It’s been around for 20 years, bootstrapped, profitable and growing, with revenues topping $40 million annually. But data analytics SaaS company Phocas Software is now gearing up for a late-stage growth spurt, with $45 million in fresh funding.
The round was led by Ellerston Capital, which invested $35 million. Existing investor OneVentures contributed the remaining $10 million.
Founded back in 2001 by chief executive Myles Glashier and chair Paul Magee, Sydney-based Phocas provides cloud-based business analytics tools designed to give anyone in a company better visibility of their data, without having to rely on IT departments or data analysts.
It collates data from various systems into a simple interface, allowing for quicker and easier decision-making.
Initially launched in the UK, where Aussie Glashier was taking a gap year, the product was designed for salespeople, and sold on a subscription basis.
“It sold like hotcakes,” he tells SmartCompany.
The business grew to offer analytics tailored to more people within a company, and soon had enough cash in the bank to take the product to Australia, and then the US.
This is a space that has changed over the past 20 years.
Now, there’s an ever-increasing demand for simplicity, and that’s something Phocas has been at the forefront of.
The business has also navigated a shift in demand to mobile, a move from servers to cloud platforms, and the introduction of AI technology.
But, while it’s been a big two decades in tech, the fundamentals of what Phocas does have remained the same — the biggest business impact for its customers is simplicity and ease of use.
“No matter what technology underpins it, I think that’s the key for our markets.”
“Too risky not to do it”
Having bootstrapped its way up over the past 20 years, Phocas has had to be profitable, and it’s had to grow, Glashier explains.
Over the past five years or so, it has seen revenue growth of 20% to 30%, year-on-year, he says.
In the last financial year, revenues topped $40 million, and he hopes to hit $50 this year.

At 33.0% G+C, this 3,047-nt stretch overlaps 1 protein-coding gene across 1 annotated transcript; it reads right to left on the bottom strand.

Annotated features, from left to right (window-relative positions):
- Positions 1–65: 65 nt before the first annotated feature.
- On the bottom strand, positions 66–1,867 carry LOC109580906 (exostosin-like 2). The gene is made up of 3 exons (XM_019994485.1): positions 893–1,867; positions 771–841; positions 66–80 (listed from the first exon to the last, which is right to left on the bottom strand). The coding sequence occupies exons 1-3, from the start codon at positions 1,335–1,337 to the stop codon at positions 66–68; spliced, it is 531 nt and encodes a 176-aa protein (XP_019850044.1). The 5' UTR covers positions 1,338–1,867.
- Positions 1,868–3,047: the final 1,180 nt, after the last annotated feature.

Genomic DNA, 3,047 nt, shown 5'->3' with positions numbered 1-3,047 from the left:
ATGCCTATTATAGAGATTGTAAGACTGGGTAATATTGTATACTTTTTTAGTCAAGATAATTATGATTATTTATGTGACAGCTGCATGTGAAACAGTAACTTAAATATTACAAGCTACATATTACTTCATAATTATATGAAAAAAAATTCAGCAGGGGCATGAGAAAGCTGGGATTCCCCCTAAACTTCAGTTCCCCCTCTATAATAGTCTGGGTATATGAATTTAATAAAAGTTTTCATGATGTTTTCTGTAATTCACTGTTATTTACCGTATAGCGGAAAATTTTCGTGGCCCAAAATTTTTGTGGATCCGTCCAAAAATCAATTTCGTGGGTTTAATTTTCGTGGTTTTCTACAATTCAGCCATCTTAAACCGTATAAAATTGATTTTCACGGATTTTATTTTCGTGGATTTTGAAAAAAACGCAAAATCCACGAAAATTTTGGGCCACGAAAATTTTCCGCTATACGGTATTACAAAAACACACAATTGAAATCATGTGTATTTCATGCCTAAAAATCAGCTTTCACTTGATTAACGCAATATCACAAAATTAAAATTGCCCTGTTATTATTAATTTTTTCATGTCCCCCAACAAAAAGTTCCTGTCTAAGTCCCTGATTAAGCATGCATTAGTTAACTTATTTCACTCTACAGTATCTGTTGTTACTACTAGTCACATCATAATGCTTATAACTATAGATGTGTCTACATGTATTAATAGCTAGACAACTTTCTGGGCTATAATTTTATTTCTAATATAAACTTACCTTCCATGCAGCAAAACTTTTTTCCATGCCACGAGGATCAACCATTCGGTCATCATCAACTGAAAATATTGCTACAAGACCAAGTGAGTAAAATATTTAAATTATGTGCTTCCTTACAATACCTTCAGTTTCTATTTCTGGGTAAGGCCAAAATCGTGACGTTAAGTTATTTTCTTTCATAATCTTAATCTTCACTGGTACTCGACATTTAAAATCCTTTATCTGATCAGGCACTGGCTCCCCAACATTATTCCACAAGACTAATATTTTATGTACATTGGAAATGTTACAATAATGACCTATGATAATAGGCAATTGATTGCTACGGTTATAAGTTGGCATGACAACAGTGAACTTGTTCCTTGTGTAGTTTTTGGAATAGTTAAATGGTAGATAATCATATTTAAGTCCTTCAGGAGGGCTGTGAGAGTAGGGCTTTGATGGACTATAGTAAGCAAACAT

However, Glashier says it felt like the perfect time to bite the bullet and bring in VC investment for the first time.
There’s money in the market, more and more competitors emerging, and a receptive customer base for the taking, Glashier explains.
“It almost seemed too risky not to do it,” he says.
“We’ve proven that we can grow really nicely … imagine what we could do with a bit more fuel in the rocket?”
Once a startup, always a startup
The funding will allow Phocas to invest in its core product, and work on the development of new ones. It will also allow for investment in the sales and marketing teams, expanding its presence in the UK and the US.
But, when asked what the big-vision, pipe-dream goal is for Phocas, Glashier doesn’t talk about unicorn status or global domination.
He wants to see the business grow into something that is sustainable in the long term, and that remains true to its values: fun, fulfilling, forever.
This chief executive wants his staff members to enjoy coming to work on a Monday, to work in a business that is doing well, and where they feel motivated.
Achieving that means continuing to grow and continuing to generate profit — but doing so in a way that secures the future of the company too.
Phocas has taken a slow-and-steady approach thus far, something quite different from the rhetoric we often hear in the startup sector. But, Glashier maintains this is “a 20-year-old startup”.
“We’re consistently beating big major competitors,” he explains.
“To do that we’re having to continually re-invent ourselves.”